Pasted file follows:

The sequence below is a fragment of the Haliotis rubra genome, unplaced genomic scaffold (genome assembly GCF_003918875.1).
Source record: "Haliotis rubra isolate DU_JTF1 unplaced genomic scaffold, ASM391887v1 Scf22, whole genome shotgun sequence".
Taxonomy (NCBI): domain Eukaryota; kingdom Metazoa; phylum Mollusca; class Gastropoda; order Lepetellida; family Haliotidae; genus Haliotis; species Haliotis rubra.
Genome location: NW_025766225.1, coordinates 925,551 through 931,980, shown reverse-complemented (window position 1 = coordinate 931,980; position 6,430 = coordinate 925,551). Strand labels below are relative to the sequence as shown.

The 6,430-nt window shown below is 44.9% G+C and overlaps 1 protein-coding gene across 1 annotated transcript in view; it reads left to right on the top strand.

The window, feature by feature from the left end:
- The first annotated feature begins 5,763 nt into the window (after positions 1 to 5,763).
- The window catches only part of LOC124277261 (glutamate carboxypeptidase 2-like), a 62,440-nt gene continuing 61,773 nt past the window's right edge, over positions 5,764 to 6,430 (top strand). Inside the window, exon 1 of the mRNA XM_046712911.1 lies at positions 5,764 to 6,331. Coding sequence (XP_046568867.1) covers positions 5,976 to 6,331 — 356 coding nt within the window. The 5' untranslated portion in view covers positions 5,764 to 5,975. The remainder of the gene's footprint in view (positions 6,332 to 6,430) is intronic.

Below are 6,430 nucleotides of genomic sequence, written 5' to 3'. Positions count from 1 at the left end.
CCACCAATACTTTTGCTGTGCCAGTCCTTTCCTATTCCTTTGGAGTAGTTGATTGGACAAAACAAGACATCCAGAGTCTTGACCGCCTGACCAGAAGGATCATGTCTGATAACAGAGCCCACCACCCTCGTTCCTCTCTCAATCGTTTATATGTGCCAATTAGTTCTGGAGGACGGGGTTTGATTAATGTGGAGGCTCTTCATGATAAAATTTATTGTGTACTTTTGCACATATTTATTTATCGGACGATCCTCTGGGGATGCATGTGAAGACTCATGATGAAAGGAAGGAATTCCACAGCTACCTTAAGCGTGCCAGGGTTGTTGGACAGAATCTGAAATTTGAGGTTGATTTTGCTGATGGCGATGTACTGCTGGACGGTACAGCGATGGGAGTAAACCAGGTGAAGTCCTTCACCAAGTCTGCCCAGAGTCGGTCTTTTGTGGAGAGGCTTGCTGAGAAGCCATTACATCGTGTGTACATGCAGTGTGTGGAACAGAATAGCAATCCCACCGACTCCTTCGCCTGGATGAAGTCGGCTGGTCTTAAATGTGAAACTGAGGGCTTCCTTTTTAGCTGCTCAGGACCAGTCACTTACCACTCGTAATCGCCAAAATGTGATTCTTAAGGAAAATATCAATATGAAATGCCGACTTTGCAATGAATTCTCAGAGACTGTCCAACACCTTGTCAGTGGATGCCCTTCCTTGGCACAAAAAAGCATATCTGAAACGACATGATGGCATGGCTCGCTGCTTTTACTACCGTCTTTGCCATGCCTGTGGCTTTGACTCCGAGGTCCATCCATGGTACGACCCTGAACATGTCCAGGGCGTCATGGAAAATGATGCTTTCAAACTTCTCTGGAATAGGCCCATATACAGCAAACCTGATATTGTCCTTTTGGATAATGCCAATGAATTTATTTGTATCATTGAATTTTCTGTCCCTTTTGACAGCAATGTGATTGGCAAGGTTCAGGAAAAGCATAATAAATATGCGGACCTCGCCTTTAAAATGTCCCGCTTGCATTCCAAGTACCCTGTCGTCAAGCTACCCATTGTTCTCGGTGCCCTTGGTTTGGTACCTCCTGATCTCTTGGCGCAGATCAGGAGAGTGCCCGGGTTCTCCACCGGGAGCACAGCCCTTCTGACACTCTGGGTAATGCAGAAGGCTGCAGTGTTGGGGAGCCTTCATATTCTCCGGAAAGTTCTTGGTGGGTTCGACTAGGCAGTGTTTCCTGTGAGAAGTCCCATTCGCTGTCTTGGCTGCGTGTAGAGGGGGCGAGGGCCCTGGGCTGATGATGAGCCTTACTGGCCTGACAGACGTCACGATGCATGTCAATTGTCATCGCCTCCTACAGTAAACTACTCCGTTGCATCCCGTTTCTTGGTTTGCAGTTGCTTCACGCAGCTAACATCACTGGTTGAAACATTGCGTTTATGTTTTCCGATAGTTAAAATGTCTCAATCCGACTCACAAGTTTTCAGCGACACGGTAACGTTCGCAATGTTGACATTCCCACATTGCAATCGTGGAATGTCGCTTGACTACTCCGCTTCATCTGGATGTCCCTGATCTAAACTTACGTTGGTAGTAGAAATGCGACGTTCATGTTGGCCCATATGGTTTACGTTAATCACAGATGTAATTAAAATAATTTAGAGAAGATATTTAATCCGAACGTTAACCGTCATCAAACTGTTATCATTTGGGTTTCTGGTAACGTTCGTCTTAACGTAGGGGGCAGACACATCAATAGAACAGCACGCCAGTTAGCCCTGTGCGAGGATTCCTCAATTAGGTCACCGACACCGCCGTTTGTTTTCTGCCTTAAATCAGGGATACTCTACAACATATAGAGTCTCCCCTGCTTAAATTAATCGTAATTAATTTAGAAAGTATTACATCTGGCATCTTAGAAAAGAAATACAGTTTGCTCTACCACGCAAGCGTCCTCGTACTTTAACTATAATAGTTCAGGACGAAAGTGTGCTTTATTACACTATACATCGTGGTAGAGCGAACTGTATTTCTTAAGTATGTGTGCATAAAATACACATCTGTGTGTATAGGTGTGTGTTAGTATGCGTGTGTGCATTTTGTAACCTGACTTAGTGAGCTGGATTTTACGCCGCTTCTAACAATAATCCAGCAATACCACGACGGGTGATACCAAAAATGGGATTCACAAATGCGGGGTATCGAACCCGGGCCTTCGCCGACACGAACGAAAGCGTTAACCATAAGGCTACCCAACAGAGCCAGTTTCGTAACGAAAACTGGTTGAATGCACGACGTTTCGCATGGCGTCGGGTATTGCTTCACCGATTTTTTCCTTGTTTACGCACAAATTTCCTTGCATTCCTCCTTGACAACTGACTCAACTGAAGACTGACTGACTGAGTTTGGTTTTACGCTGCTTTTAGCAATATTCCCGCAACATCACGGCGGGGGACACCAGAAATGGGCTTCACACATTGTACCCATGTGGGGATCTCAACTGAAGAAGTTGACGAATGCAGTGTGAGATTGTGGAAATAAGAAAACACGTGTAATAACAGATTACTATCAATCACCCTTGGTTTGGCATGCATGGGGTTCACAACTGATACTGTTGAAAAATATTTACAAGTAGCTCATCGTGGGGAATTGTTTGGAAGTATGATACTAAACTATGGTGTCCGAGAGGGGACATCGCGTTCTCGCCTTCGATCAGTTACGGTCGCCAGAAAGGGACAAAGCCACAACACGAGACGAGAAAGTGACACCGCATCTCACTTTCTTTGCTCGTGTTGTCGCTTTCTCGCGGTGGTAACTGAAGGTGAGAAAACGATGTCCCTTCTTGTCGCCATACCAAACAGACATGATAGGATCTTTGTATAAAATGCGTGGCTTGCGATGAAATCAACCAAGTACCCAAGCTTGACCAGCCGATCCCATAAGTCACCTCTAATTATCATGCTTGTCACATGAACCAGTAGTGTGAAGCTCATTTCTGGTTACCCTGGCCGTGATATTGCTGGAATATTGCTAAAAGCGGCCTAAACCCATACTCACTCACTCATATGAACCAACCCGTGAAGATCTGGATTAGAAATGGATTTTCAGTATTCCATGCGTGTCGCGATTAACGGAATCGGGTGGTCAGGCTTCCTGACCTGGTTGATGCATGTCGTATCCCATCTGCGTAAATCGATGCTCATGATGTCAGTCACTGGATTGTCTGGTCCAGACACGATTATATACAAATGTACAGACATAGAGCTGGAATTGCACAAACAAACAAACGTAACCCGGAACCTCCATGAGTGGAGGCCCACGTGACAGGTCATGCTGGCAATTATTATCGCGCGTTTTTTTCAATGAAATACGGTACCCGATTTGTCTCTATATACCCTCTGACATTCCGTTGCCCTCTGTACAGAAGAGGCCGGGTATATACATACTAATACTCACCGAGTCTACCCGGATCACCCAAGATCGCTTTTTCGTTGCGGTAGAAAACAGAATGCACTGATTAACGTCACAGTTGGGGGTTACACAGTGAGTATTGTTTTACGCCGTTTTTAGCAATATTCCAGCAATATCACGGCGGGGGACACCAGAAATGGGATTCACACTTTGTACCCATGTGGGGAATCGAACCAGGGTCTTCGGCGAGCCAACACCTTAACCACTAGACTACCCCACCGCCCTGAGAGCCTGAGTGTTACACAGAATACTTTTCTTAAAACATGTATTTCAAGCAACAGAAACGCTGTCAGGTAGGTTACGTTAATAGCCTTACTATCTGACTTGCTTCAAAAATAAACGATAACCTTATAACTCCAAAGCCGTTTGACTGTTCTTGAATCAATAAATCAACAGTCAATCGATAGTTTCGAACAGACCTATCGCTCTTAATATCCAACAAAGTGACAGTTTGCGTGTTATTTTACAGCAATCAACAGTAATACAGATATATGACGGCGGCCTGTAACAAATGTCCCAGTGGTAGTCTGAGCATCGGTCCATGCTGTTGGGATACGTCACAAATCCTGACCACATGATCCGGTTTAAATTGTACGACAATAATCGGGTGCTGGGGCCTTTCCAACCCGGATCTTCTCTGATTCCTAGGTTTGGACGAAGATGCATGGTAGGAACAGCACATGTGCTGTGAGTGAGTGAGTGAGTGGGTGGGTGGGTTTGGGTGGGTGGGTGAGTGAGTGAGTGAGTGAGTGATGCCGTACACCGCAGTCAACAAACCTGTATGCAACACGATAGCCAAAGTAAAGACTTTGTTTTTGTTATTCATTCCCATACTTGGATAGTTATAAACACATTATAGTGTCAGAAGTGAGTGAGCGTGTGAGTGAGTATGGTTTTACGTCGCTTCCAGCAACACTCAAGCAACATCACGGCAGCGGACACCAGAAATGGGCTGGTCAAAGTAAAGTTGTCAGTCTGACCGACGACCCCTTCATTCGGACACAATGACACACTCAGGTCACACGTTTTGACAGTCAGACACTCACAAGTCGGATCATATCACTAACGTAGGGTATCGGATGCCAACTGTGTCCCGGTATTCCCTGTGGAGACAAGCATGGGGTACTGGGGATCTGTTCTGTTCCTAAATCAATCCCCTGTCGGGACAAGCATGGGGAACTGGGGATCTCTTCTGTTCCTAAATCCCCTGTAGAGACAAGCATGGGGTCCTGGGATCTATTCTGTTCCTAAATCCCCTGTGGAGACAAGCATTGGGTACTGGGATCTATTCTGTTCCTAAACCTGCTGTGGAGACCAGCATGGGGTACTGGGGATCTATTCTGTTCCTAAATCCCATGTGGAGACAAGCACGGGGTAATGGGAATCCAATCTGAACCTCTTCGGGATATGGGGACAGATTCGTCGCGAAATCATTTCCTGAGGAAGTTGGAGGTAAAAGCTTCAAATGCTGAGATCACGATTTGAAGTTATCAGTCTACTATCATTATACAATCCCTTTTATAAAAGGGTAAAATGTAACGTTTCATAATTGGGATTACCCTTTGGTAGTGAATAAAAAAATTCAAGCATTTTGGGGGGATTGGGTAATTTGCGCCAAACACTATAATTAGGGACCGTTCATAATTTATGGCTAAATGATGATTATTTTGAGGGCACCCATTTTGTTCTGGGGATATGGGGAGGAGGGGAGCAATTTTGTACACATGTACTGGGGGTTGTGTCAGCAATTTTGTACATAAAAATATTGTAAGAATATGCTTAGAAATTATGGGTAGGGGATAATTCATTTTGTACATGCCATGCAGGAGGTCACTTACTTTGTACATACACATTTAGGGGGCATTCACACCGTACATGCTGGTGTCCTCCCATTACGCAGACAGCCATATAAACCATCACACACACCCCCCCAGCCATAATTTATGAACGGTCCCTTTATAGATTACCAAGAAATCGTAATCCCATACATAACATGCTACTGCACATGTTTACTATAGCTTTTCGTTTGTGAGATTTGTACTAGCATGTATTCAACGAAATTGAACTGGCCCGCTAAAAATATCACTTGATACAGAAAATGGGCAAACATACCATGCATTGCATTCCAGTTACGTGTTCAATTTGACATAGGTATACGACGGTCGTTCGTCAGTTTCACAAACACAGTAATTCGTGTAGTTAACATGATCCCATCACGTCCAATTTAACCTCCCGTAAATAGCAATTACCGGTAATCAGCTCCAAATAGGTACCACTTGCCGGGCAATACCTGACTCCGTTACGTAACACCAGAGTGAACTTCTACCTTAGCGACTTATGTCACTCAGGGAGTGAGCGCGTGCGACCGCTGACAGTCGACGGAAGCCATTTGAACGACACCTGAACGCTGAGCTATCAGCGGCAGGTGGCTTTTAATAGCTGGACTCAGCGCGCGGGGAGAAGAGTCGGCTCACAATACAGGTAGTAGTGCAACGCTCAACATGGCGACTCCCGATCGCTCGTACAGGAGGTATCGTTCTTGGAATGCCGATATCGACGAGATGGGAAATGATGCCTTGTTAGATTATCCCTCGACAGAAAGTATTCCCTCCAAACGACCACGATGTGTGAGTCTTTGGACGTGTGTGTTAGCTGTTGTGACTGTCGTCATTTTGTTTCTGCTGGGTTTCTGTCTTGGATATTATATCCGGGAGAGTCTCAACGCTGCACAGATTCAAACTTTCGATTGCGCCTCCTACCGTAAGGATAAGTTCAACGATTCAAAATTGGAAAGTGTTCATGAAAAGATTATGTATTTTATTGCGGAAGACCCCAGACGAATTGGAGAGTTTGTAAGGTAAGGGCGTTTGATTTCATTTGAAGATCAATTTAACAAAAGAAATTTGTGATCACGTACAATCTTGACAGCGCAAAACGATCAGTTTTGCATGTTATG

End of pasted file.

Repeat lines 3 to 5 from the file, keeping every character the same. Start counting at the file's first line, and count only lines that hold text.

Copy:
Taxonomy (NCBI): domain Eukaryota; kingdom Metazoa; phylum Mollusca; class Gastropoda; order Lepetellida; family Haliotidae; genus Haliotis; species Haliotis rubra.
Genome location: NW_025766225.1, coordinates 925,551 through 931,980, shown reverse-complemented (window position 1 = coordinate 931,980; position 6,430 = coordinate 925,551). Strand labels below are relative to the sequence as shown.

The 6,430-nt window shown below is 44.9% G+C and overlaps 1 protein-coding gene across 1 annotated transcript in view; it reads left to right on the top strand.